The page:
Keeping Food Traditions Fresh

Adding a new spin to Lunar New Year traditional foods - right from the heart of Chef Fung Chi Keung, Executive Chef of Paradise Group

Issue: Feb 2011

Paradise Group
Whether dining in or eating out, you can expect a sumptuous spread this new year from the Paradise Group

As a little boy in his home country, Hong Kong, fa cai (black moss) with oysters was a regular feature at Chef Fung Chi Keung’s family table during the Chinese New Year. The dish, favoured during the season and prepared by his mother, was eaten because it was believed to promise future prosperity since the names of the ingredients are homonyms of the Chinese word for prosperity. In addition, his mother would make her very own nian gao which is a sticky cake eaten in the hope of a better year because the Chinese words for the cake sounds like the phrase “higher year”.

Today, as the executive chef of Paradise Group, a restaurant group with seven brands in its ever-growing empire, Chef Fung is mindful that his festive menus continue these food traditions to keep the spirit of Chinese New Year alive. In fact, nian gao, thinly sliced and panfried to crisp perfection, is one item that completes almost every one of the chef’s new year menu at the Paradise Group restaurants.

Inspirational Touches to Traditional Offerings

Chef Fung may have begun his culinary career as a kitchen assistant at a seafood restaurant in Hong Kong and is, today, a Chinese cuisine expert, but his favourite dishes are not Chinese ones.

“I like Japanese food because they are fresh and healthy. That’s why I like to incorporate Japanese ingredients and flavours into my dishes,” says the affable 44-year-old.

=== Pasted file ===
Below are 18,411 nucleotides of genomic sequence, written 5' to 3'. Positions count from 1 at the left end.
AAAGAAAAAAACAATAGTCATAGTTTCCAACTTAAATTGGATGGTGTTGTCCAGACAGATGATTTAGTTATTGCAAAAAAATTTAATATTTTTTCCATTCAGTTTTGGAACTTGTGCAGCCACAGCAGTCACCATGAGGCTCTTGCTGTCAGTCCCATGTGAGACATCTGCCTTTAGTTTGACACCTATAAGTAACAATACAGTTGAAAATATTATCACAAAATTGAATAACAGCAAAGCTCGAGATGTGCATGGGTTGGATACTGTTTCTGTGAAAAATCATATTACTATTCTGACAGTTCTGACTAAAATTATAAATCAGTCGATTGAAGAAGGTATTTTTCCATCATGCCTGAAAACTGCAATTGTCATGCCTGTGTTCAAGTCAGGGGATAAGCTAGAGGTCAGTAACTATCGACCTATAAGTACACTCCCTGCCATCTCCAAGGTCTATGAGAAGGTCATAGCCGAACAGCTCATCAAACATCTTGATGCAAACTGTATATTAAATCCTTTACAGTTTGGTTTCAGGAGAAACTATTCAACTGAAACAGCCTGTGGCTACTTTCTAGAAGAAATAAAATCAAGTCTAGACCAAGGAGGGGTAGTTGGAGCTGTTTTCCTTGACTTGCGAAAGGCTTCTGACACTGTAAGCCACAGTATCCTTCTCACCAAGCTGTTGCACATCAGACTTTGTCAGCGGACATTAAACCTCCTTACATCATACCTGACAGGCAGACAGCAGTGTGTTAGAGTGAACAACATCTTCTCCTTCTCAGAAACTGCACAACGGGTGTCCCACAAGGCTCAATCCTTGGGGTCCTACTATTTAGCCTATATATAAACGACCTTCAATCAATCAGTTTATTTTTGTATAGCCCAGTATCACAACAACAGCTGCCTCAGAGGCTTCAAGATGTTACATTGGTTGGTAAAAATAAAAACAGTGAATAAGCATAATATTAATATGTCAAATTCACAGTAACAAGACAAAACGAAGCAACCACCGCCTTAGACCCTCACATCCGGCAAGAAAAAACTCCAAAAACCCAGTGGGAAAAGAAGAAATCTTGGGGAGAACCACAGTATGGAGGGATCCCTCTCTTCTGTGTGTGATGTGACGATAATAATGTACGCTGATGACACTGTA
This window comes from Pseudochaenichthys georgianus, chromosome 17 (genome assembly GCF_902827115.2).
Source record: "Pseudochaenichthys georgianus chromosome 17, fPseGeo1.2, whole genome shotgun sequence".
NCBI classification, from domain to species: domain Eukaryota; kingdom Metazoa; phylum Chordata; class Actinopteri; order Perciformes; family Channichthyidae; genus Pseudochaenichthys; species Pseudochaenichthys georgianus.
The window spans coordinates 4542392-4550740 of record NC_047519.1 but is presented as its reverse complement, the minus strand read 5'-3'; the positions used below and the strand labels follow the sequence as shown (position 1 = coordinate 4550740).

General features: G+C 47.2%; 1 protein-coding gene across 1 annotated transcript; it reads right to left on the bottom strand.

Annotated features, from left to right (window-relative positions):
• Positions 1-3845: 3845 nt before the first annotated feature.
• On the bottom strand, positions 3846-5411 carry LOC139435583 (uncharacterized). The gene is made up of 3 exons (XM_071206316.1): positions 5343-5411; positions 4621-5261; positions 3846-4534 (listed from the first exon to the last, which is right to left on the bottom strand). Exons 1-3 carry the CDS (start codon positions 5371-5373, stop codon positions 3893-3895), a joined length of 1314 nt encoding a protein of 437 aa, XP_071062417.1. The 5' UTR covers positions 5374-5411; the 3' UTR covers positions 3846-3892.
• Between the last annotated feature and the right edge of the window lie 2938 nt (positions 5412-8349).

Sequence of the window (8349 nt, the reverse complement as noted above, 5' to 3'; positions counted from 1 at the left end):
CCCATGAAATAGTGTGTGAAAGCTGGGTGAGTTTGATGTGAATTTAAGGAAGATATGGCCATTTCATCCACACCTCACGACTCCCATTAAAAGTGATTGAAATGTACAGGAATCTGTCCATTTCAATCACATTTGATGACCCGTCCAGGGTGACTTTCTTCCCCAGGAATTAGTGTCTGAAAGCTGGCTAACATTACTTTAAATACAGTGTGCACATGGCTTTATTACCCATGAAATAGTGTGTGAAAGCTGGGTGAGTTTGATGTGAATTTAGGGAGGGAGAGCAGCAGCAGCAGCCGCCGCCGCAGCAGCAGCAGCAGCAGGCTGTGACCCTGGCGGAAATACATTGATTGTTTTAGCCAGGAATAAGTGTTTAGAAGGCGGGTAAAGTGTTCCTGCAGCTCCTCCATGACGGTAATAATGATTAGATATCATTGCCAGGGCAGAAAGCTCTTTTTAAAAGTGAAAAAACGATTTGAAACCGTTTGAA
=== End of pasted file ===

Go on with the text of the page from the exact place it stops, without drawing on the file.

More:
Japanese Dish
Chef Fung borrows heavily from the Japanese in creating his signature dishes like the baked fillet of cod with miso sauce

In his Chinese New Year menu, there is a Japanese influence which, while still adhering to treasured traditions, does put a new twist to the old. Prawns are a new year favourite because they are believed to bring joyous merriment and laughter to those who consume them. Chef Fung’s prawn dish is done Japanese style. King prawns are marinated with garlic and miso paste then baked to seal in the natural sweetness of the seafood.

Another traditional food for the festivities is noodles. Eaten to symbolize longevity, Chef Fung’s version features the Japanese ramen instead, wok fried with six-head abalone or lobster in XO sauce.

Fish, believed to bring abundant fortune, is a staple during this season. And for this dish, Japanese ingredients are used as well. Chef Fung bakes cod fillets with miso paste while scallops, a priced ingredient, are infused with sake and sautéed.

Shark's Fin Soup
Classic Superior Shark's Fin in Supreme Broth accompanied with Crispy Spring Roll served in Japanese Stone Pot

Shark’s fin soup, another Chinese New Year delicacy, also bears the chef’s signature innovative touch. Paradise Group’s soup is served in a Japanese stone pot as a nod towards Chef Fung’s love and respect for Japanese cuisine. But beyond that, the stone pot keeps the broth warm for a longer period. For a varied texture, the dish is accompanied by a crispy spring onion roll that adds crunch to the hearty soup.

East Meets West

Chef Fung also looks to the West for inspiration.

“I like to buy Western recipe books and read them. That’s where I get my ideas from as well,” he said.